"In the last 15 years, the world has gotten so competitive. In my day, there really was only me and Viktor [Petrenko] and now there are 10 guys who can challenge on any given day."
Those are the words of Canada's four-time world champion figure skater Kurt Browning.
It's an interesting and very accurate perspective especially since it seems as if no men's skater seems ready to take on the mantle of "the one to beat" this season. With only Trophee Eric Bompard remaining in the ISU Grand Prix series, there have been winners in every event, but have there been any true victors?
Mistakes dot favourites' programs
Canada's Patrick Chan is among the men to watch, but with mistakes in both the short and free programs in his Grand Prix events, will he be able to recreate the success of two world silver medals over the last two seasons? The same can be said for Japan's Daisuke Takahashi, the defending world champion from Japan, and France's Brian Joubert, the reigning world bronze medallist and 2007 world champion, who have both skated with mistakes.
So what is the deal with the men this season? Could it just be that the skaters are burned out after a gruelling Olympic season and are simply trying to buy time until they can get their second wind? Or is it simply a case of using this season, which doesn't really count in the same way a pre-Olympic season does, to experiment with competition.
One factor is that quad jumps have been given more value in the scoring system, so some competitors are going for broke and attempting more quads than ever. Then, there are some men, like Tomas Verner of the Czech Republic - fresh off a victory at the Grand Prix of Russia - who would rather have a quad evaluated as clean only (and awarded as such) than the partial reward that is now available. The jump rules have changed so that skaters can earn 70 per cent of the value of the jump +/- GOE (grade of execution) if it is under-rotated up to a half revolution, which is a huge incentive.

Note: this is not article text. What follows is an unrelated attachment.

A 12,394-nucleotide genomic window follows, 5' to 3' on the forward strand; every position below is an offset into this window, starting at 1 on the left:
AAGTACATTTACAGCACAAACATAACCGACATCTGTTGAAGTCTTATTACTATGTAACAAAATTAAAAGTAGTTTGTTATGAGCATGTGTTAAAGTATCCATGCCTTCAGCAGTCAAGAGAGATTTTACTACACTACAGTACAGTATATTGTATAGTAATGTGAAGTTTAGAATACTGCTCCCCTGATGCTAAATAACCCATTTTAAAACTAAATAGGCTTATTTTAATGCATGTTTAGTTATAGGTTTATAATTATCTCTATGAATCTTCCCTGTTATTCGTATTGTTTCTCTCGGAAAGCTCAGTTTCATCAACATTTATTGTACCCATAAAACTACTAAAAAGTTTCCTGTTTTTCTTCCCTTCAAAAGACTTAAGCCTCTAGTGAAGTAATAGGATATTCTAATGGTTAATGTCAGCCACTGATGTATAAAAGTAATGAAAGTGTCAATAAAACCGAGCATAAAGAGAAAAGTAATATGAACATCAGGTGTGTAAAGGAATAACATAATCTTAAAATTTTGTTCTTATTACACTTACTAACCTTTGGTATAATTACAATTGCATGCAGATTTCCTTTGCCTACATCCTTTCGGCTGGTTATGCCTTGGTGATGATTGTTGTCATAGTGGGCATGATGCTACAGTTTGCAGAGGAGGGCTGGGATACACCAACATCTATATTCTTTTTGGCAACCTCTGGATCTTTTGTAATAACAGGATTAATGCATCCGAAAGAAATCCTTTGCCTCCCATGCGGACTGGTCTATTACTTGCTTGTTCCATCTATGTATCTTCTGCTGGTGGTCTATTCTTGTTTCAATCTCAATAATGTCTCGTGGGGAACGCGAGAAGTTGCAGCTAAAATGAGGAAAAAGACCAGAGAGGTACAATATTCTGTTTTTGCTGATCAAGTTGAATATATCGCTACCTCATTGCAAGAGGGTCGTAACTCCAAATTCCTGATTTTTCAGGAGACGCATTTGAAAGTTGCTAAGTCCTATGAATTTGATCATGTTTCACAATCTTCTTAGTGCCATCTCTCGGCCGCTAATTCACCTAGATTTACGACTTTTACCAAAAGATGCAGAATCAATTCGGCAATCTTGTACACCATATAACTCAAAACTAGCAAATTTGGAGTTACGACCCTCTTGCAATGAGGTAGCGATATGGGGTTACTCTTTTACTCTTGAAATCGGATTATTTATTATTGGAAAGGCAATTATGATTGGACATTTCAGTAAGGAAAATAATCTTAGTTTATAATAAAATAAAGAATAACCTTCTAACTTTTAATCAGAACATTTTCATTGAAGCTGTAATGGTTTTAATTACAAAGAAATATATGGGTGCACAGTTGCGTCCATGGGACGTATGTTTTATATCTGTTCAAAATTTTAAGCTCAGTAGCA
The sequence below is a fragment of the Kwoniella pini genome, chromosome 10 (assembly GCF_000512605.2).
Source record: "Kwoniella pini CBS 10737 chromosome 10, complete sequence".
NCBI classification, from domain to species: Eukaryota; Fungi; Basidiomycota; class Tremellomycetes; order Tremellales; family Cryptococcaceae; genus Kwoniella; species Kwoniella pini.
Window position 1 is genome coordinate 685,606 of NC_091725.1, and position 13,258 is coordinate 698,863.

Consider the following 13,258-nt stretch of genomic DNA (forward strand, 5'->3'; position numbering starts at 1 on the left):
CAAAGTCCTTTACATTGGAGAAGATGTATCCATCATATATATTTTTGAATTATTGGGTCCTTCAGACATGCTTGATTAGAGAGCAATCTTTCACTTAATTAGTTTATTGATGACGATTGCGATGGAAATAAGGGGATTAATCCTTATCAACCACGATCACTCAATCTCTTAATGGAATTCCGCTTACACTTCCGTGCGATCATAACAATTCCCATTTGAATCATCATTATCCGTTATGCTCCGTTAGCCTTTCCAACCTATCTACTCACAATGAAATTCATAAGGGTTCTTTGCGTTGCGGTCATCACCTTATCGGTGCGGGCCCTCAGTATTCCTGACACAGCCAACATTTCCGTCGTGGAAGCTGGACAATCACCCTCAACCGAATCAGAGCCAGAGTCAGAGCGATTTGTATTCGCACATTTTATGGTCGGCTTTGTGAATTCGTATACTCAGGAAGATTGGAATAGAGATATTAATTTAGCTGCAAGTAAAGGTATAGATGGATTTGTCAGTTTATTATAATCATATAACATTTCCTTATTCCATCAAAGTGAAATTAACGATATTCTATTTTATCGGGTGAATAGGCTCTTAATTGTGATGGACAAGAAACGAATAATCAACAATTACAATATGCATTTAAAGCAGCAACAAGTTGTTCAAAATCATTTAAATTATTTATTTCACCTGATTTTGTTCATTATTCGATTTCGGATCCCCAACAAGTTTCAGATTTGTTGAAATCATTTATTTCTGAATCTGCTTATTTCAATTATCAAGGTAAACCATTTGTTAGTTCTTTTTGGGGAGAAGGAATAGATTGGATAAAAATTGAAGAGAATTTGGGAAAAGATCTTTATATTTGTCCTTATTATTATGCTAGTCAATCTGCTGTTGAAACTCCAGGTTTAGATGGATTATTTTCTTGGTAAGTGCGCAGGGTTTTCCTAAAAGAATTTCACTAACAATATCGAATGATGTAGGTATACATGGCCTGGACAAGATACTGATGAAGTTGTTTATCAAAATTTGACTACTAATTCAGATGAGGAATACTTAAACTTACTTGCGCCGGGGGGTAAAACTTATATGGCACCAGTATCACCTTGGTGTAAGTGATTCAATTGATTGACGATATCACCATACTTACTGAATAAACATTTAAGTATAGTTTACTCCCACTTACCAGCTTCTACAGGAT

There is also a change in the step sequence rules wherein the second step sequence in the free program has the same base value of 2.0 points with +/- GOE for everyone. This means that the skaters who are genius at footwork are not able to rack up the points in the way they could in the previous system when both step sequences started from zero and were awarded points based on the level of difficulty and execution. To put it in perspective, the re-structuring of those points could mean the difference for a win depending on the competition and the skaters.
"With this much talent coupled with the strict rules that are now in place with the judging system, anything can and always will happen in competition," says Browning.
Juniors making their mark
The talent is no longer restricted to the senior ranks, either. One of the most interesting things to happen in recent years is the arrival of the junior skaters on to the world stage ready to challenge. More often than not, they are making strong impressions in their first couple of seasons as seniors. "Juniors" are factoring in right off the bat now, whereas before the new judging system, it was definitely a case of having to "wait their turn."
Making a splash this season are two-time world junior champion Adam Rippon (2008 and 2009) from the United States who took the bronze medal at Skate Canada, and reigning world junior champion Yuzuru Hanyu from Japan who leapfrogged over more experienced competitors to finish just off the podium in fourth at NHK.
Although the parameters have changed, is competition different from the way it was before?
Says Browning: "I still feel that you can change whatever you want, but it will be the best skater on the day who will still win."
Not being able to predict the results, especially in the men's event, is what makes figure skating in 2010 more exciting than ever.
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